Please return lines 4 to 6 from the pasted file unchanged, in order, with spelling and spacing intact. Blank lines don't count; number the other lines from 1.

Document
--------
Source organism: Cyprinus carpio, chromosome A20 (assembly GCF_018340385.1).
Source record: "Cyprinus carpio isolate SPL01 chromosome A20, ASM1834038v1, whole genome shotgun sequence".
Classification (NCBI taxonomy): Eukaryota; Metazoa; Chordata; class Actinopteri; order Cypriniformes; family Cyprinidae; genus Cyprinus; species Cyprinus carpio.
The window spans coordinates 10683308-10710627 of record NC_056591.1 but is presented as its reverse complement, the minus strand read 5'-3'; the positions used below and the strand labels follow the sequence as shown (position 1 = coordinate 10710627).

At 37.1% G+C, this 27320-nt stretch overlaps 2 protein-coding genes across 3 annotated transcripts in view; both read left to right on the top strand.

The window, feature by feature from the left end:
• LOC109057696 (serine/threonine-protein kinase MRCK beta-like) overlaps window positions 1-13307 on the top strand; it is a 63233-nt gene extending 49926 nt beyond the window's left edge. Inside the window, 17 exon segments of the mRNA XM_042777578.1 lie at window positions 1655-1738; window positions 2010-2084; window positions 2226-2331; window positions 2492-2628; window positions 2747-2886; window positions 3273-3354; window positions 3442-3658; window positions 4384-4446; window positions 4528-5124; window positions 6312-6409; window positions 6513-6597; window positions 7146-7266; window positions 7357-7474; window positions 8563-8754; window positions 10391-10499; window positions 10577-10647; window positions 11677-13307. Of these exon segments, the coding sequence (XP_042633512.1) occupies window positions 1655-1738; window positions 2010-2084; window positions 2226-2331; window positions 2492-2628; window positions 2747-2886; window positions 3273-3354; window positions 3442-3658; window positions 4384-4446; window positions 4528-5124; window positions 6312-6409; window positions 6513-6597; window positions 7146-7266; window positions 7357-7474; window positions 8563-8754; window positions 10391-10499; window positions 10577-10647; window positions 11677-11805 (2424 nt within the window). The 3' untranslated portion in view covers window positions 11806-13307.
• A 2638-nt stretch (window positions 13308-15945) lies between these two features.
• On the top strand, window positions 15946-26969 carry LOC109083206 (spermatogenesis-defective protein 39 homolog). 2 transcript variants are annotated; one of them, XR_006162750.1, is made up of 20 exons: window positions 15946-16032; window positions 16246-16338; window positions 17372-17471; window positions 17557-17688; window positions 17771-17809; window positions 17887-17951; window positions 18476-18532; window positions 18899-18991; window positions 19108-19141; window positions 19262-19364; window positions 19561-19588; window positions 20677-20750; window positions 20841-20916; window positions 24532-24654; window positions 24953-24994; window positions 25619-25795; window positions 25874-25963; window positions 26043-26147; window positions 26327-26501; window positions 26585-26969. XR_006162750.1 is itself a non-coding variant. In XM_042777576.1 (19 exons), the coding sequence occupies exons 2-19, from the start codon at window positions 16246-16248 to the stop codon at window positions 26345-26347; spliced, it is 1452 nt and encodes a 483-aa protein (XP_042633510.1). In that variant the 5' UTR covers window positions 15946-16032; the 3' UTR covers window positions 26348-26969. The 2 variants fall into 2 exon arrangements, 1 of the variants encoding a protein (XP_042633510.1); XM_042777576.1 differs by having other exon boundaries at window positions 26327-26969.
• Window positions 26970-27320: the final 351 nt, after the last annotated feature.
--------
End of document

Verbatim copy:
The window spans coordinates 10683308-10710627 of record NC_056591.1 but is presented as its reverse complement, the minus strand read 5'-3'; the positions used below and the strand labels follow the sequence as shown (position 1 = coordinate 10710627).

At 37.1% G+C, this 27320-nt stretch overlaps 2 protein-coding genes across 3 annotated transcripts in view; both read left to right on the top strand.

The window, feature by feature from the left end: